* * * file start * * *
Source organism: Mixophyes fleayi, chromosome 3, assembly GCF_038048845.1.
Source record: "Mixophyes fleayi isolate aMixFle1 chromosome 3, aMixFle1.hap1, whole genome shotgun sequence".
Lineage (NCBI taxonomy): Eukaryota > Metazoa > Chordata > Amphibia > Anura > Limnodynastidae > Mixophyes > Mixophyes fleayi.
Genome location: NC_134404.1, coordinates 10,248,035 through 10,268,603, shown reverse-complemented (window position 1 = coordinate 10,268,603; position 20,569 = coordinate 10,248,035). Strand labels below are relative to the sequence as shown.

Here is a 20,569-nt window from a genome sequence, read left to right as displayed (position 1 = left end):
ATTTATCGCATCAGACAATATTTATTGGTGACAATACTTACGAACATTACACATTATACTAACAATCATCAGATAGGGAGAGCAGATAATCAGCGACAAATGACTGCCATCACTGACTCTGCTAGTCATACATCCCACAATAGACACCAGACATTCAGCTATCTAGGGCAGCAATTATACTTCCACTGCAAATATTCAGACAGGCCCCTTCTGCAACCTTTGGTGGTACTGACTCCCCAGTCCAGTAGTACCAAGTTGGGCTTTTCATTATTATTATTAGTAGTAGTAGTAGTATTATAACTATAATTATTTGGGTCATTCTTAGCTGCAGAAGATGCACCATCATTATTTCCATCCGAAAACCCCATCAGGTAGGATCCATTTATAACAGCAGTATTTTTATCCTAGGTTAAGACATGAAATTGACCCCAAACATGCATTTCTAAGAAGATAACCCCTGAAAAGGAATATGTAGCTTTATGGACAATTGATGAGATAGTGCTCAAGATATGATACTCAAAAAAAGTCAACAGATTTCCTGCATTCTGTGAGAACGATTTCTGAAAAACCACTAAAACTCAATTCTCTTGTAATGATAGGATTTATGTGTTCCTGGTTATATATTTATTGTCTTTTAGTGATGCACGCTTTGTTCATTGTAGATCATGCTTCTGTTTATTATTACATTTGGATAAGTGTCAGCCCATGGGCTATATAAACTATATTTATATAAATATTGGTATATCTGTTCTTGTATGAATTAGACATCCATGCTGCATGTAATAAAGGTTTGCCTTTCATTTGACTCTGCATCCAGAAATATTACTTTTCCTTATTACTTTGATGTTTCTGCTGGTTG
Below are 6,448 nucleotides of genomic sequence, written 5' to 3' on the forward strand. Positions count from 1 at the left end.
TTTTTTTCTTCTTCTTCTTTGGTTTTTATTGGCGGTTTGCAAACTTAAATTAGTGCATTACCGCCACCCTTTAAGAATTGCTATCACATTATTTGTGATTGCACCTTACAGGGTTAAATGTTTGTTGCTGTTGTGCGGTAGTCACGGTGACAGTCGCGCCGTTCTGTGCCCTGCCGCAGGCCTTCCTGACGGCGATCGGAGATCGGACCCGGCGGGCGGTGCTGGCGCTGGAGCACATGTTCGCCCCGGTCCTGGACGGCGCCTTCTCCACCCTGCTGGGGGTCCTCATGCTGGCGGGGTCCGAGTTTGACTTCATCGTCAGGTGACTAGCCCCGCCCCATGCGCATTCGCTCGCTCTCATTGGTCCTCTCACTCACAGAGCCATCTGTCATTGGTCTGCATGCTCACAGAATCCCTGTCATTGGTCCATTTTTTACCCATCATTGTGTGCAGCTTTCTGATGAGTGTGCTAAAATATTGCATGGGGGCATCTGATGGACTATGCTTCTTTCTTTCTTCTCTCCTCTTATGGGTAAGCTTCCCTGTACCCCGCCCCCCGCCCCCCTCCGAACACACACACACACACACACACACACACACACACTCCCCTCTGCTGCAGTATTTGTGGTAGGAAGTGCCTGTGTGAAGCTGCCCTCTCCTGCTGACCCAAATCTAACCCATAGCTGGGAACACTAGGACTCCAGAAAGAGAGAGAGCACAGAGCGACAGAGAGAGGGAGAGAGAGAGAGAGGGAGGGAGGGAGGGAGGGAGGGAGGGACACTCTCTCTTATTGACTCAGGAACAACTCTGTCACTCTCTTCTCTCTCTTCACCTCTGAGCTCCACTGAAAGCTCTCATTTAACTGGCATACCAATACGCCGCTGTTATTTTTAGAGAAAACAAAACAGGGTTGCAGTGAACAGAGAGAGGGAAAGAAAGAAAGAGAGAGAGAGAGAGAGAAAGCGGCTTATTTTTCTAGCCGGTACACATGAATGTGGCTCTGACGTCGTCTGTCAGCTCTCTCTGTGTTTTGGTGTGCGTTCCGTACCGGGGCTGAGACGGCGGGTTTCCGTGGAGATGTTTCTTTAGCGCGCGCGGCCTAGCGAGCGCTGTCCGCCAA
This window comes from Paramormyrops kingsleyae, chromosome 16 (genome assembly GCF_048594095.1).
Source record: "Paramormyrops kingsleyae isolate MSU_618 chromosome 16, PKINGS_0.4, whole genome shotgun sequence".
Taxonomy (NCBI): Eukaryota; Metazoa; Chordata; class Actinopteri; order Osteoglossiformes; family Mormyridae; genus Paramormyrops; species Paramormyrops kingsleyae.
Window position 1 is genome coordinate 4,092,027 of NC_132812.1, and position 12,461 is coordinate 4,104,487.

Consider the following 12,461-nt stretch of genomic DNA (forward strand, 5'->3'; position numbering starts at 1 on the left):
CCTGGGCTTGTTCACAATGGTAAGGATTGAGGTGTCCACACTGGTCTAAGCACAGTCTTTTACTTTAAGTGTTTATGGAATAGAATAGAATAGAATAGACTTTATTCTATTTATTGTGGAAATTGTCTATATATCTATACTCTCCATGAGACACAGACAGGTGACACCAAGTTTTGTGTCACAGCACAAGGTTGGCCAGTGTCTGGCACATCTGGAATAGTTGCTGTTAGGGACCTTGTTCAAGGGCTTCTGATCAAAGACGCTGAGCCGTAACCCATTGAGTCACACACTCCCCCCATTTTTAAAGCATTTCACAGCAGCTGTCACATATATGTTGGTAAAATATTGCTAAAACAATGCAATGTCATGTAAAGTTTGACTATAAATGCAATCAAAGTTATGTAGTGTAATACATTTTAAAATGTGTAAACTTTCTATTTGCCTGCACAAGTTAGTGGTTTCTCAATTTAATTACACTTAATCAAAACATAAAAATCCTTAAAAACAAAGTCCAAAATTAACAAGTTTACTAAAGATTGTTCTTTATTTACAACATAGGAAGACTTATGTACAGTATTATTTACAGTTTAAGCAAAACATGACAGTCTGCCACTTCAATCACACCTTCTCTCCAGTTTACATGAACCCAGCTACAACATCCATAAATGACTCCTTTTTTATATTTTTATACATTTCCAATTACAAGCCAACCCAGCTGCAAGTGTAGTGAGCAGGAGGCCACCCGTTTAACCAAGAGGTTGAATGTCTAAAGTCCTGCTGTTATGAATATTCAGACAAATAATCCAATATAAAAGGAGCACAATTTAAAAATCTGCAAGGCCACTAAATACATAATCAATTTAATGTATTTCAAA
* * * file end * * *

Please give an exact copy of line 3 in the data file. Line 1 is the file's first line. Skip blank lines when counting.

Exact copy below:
Lineage (NCBI taxonomy): Eukaryota > Metazoa > Chordata > Amphibia > Anura > Limnodynastidae > Mixophyes > Mixophyes fleayi.